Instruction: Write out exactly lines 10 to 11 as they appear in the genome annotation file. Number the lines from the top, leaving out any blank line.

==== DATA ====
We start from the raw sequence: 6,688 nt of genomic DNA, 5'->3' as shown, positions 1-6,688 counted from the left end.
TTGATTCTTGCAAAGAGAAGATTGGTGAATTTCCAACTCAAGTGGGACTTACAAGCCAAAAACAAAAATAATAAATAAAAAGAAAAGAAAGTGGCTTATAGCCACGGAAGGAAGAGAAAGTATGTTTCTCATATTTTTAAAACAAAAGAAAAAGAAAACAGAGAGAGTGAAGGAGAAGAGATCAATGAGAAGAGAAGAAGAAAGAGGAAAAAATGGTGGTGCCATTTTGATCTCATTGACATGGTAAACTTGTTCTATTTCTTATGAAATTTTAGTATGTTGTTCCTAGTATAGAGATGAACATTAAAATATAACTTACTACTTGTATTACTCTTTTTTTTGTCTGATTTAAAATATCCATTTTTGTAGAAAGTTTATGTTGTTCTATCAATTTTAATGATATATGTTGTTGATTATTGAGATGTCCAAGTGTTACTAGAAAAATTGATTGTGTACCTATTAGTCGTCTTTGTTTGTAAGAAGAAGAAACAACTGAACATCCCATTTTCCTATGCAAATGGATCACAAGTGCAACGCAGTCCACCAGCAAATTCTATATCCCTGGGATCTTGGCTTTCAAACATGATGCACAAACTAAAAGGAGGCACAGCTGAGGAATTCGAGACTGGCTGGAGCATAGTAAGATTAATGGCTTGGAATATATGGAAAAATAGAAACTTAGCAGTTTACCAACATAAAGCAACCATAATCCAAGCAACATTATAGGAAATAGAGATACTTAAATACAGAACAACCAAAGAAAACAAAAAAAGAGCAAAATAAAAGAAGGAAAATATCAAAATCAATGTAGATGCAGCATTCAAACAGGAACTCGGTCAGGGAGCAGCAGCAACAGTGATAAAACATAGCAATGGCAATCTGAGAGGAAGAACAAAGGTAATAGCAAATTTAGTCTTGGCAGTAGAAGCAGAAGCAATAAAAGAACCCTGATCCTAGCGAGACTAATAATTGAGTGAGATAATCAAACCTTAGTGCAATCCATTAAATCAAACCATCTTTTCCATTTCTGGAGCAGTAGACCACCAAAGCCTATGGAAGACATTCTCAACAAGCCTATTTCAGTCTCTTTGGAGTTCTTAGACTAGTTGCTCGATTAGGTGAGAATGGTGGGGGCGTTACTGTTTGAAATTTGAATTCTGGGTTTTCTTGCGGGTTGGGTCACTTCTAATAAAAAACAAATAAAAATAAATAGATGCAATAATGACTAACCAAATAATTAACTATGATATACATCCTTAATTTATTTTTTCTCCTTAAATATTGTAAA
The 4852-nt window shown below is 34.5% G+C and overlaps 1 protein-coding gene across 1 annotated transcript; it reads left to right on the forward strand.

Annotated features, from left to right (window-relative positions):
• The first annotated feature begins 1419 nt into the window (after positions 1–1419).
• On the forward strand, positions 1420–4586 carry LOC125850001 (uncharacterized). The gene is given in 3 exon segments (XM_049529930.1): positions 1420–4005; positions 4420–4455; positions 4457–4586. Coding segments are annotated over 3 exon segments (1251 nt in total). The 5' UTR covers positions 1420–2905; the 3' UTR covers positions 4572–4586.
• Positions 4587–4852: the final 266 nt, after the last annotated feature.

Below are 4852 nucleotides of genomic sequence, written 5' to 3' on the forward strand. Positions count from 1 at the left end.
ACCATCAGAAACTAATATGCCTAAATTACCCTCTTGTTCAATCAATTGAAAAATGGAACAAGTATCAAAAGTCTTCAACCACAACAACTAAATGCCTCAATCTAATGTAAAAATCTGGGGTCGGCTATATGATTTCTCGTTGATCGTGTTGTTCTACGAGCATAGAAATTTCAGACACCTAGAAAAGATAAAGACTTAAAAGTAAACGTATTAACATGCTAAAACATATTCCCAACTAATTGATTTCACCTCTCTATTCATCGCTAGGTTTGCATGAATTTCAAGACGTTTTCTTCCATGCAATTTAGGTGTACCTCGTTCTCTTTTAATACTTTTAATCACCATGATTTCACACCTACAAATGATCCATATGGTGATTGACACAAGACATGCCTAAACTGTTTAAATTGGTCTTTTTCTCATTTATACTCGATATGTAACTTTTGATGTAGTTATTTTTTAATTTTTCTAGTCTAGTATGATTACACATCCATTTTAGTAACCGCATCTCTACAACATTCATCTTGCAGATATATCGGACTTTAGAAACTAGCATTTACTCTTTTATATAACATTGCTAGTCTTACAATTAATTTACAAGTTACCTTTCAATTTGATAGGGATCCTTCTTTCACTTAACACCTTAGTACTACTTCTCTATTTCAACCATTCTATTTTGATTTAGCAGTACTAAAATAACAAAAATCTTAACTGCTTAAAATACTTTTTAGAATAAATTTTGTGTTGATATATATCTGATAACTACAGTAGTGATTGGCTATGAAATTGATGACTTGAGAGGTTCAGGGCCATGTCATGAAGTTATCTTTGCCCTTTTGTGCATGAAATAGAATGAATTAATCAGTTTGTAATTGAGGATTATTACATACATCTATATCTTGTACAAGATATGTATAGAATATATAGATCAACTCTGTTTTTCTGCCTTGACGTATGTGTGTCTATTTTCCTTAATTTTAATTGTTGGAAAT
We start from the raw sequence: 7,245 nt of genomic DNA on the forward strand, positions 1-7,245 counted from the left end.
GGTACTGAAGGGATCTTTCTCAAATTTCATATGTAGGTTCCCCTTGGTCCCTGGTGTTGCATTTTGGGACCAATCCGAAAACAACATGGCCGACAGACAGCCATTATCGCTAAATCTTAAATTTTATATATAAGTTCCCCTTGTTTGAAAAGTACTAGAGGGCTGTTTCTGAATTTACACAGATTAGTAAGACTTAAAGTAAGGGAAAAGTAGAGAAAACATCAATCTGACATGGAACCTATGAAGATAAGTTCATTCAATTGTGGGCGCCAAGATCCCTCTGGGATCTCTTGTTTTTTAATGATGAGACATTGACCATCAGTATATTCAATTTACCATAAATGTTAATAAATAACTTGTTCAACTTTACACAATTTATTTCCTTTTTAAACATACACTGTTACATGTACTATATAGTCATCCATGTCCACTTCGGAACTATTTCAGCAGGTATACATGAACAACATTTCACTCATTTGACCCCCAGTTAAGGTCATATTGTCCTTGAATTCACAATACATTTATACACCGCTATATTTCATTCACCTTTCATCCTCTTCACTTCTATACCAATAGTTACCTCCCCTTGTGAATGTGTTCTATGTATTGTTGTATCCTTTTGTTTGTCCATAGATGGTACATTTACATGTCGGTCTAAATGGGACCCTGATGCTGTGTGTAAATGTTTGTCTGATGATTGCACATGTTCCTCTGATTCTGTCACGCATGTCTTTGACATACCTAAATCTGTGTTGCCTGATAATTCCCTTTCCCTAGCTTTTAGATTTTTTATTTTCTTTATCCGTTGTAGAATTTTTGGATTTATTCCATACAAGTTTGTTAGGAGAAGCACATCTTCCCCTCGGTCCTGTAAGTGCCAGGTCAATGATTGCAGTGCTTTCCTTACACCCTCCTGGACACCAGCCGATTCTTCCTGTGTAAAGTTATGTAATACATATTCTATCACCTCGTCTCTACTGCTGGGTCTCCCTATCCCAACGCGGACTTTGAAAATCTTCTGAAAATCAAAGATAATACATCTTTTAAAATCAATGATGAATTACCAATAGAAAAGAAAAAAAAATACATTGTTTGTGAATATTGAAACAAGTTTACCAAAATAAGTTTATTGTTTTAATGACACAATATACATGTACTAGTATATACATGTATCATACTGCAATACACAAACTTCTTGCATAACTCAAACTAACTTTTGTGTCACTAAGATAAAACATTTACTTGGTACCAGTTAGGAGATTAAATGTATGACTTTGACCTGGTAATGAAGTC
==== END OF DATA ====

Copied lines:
We start from the raw sequence: 7,245 nt of genomic DNA on the forward strand, positions 1-7,245 counted from the left end.
GGTACTGAAGGGATCTTTCTCAAATTTCATATGTAGGTTCCCCTTGGTCCCTGGTGTTGCATTTTGGGACCAATCCGAAAACAACATGGCCGACAGACAGCCATTATCGCTAAATCTTAAATTTTATATATAAGTTCCCCTTGTTTGAAAAGTACTAGAGGGCTGTTTCTGAATTTACACAGATTAGTAAGACTTAAAGTAAGGGAAAAGTAGAGAAAACATCAATCTGACATGGAACCTATGAAGATAAGTTCATTCAATTGTGGGCGCCAAGATCCCTCTGGGATCTCTTGTTTTTTAATGATGAGACATTGACCATCAGTATATTCAATTTACCATAAATGTTAATAAATAACTTGTTCAACTTTACACAATTTATTTCCTTTTTAAACATACACTGTTACATGTACTATATAGTCATCCATGTCCACTTCGGAACTATTTCAGCAGGTATACATGAACAACATTTCACTCATTTGACCCCCAGTTAAGGTCATATTGTCCTTGAATTCACAATACATTTATACACCGCTATATTTCATTCACCTTTCATCCTCTTCACTTCTATACCAATAGTTACCTCCCCTTGTGAATGTGTTCTATGTATTGTTGTATCCTTTTGTTTGTCCATAGATGGTACATTTACATGTCGGTCTAAATGGGACCCTGATGCTGTGTGTAAATGTTTGTCTGATGATTGCACATGTTCCTCTGATTCTGTCACGCATGTCTTTGACATACCTAAATCTGTGTTGCCTGATAATTCCCTTTCCCTAGCTTTTAGATTTTTTATTTTCTTTATCCGTTGTAGAATTTTTGGATTTATTCCATACAAGTTTGTTAGGAGAAGCACATCTTCCCCTCGGTCCTGTAAGTGCCAGGTCAATGATTGCAGTGCTTTCCTTACACCCTCCTGGACACCAGCCGATTCTTCCTGTGTAAAGTTATGTAATACATATTCTATCACCTCGTCTCTACTGCTGGGTCTCCCTATCCCAACGCGGACTTTGAAAATCTTCTGAAAATCAAAGATAATACATCTTTTAAAATCAATGATGAATTACCAATAGAAAAGAAAAAAAAATACATTGTTTGTGAATATTGAAACAAGTTTACCAAAATAAGTTTATTGTTTTAATGACACAATATACATGTACTAGTATATACATGTATCATACTGCAATACACAAACTTCTTGCATAACTCAAACTAACTTTTGTGTCACTAAGATAAAACATTTACTTGGTACCAGTTAGGAGATTAAATGTATGACTTTGACCTGGTAATGAAGTC